• When you took time to plan every hour of your day the night before, there is no time in your day for distractions if you want to stick to the schedule
  • If you took time at the beginning of the week to plan out time with your family in the evenings, then you better work hard at work to get everything done in time to protect that family time

There is a quote from old Roman Philosopher Seneca that I thought was so interesting, he said “People are frugal in guarding their personal property, but as soon as it comes to squandering time, they are most wasteful of the one thing which is right to be stingy.”

If you start to treat time as your most valuable resource and take the time to plan it well, you don’t leave margin for distractions.

So my excercises here are ones we have already done in Intentional Man

  • Set an optimal weekly schedule
  • Do weekly planning sessions according to that schedule
  • Do daily planning the night before or morning of

This is an amazing opportunity! Like I mentioned earlier, this could be the great separator in your life! If you can get a handle on distractions and lock in and focus on your work and the people you are with, you will have a skill that most people don’t have and you can be sure to live an alignment with your values.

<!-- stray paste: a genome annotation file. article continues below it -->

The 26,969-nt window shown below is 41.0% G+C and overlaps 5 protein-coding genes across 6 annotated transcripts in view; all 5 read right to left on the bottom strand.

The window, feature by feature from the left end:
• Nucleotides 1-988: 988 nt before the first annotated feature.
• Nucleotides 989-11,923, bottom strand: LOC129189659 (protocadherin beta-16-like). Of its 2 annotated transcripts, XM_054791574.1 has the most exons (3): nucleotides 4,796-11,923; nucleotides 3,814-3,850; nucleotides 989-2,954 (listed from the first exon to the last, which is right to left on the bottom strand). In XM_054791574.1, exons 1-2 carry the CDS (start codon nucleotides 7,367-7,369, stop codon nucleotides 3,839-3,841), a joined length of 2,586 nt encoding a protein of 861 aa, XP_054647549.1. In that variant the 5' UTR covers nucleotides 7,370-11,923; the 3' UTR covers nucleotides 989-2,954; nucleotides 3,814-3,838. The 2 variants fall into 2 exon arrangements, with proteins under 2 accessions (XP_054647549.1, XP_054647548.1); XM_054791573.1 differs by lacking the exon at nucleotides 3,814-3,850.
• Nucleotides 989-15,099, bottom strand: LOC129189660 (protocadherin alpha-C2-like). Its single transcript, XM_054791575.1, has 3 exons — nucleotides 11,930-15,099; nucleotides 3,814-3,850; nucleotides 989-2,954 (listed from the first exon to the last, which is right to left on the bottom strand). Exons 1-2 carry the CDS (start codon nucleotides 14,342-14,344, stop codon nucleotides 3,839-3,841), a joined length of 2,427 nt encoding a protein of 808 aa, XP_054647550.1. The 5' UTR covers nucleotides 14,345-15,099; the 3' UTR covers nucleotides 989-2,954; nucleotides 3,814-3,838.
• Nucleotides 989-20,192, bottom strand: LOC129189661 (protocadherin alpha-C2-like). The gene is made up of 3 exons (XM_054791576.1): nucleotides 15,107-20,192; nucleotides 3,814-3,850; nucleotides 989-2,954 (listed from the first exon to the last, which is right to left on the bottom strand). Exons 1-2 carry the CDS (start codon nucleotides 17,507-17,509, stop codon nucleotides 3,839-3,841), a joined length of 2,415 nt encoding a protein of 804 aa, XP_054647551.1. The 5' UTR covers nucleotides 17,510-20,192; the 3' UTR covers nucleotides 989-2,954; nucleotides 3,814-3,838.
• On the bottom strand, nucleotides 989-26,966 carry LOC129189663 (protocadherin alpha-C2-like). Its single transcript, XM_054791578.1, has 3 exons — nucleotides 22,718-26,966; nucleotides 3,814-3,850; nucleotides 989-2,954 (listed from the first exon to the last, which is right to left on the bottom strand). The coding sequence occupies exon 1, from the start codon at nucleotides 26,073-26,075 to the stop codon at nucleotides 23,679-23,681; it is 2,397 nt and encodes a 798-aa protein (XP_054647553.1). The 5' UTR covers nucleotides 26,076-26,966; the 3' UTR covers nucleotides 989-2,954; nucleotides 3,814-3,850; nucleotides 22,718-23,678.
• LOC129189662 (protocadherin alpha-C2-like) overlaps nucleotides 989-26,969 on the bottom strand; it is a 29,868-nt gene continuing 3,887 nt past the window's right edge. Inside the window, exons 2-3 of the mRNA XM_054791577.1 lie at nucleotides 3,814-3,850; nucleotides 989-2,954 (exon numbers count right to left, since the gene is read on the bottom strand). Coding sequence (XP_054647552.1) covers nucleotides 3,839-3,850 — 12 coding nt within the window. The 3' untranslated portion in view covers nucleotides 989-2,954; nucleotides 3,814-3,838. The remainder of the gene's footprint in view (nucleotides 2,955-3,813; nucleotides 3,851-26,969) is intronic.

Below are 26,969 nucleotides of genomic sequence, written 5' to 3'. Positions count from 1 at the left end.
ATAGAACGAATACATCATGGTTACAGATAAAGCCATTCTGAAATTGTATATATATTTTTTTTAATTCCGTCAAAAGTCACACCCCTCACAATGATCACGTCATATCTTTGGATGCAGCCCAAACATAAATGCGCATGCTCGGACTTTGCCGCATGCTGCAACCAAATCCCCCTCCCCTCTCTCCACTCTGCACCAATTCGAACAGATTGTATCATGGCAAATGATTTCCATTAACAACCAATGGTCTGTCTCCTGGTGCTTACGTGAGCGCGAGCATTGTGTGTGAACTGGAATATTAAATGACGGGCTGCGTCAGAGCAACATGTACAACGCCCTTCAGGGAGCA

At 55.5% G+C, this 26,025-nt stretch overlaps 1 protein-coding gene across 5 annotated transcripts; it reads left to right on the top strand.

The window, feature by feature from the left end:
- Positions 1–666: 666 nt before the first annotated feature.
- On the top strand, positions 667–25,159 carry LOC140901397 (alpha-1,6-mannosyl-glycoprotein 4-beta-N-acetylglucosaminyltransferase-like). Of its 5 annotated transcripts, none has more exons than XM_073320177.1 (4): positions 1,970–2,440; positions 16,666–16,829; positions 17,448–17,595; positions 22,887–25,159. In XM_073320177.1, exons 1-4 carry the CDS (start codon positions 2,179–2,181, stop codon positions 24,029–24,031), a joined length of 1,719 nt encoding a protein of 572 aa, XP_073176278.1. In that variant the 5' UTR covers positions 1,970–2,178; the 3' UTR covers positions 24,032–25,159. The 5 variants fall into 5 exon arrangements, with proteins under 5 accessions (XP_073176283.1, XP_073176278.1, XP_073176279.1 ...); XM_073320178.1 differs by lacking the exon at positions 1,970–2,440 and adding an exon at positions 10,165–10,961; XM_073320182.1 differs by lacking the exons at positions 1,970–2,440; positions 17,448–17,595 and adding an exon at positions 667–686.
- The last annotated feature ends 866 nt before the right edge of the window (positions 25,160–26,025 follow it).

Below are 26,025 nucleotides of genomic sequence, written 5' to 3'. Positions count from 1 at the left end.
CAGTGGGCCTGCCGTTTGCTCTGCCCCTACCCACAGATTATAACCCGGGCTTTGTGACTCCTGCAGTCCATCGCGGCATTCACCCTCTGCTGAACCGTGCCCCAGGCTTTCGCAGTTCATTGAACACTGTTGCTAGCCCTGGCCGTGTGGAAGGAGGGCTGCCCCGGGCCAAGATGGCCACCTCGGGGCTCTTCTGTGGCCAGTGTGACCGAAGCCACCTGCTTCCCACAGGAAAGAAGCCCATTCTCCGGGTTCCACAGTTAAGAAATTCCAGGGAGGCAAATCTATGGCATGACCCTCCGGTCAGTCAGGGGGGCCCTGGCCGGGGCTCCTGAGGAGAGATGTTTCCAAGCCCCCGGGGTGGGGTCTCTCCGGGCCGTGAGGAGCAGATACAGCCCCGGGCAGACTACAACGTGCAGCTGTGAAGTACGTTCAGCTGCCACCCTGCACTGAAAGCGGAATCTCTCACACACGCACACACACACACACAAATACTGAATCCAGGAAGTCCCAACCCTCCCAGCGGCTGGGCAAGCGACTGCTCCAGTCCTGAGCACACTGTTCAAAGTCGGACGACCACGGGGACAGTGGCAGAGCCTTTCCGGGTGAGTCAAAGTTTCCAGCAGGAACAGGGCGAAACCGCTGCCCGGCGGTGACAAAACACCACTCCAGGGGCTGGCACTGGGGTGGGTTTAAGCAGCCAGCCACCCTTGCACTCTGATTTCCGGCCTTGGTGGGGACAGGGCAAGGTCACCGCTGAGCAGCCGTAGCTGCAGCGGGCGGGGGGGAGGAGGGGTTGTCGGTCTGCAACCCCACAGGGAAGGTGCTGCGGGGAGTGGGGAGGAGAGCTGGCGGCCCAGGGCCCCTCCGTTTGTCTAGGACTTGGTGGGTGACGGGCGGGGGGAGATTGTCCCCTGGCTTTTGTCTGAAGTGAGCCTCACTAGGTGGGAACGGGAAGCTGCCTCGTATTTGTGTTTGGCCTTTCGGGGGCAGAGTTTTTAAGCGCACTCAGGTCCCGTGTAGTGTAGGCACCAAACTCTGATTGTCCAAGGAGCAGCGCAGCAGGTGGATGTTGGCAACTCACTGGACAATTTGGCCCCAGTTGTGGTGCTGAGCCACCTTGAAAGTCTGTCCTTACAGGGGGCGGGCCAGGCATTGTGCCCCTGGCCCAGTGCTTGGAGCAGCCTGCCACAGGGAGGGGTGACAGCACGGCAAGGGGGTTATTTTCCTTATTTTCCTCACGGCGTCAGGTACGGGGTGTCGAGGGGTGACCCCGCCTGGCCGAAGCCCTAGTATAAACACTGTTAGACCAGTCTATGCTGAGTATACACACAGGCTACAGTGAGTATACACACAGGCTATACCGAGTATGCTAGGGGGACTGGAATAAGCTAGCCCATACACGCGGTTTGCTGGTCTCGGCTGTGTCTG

So I hope you look at today with great optimism and excitement. Don’t look at this as something you have to give up, but something that you can gain. Look at it as a chance to win back precious time that you can use to spend more time with the people most important to you, and a chance to have time to do the things that you enjoy, the chance to spend more time with the Lord.

This is something we must be intentional about and we must make a plan for growth in this area. We will not automatically improve unless we attack this. Honestly, we will most likely get worse with it if we do not get intentional with it. 

My challenge to you is to take some time this week to come up with your distraction game plan. Don’t listen to this podcast and then go back to how things have been in the past if you have found that distractions are interrupting your life way too often. Be proactive. Take action! You got this! 

You are doing this so that you can make time for the things that are truly important to you! It’s worth the work up front to save countless hours in the future.

Thanks for joining today. Now go live a life you are proud of by living intentionally!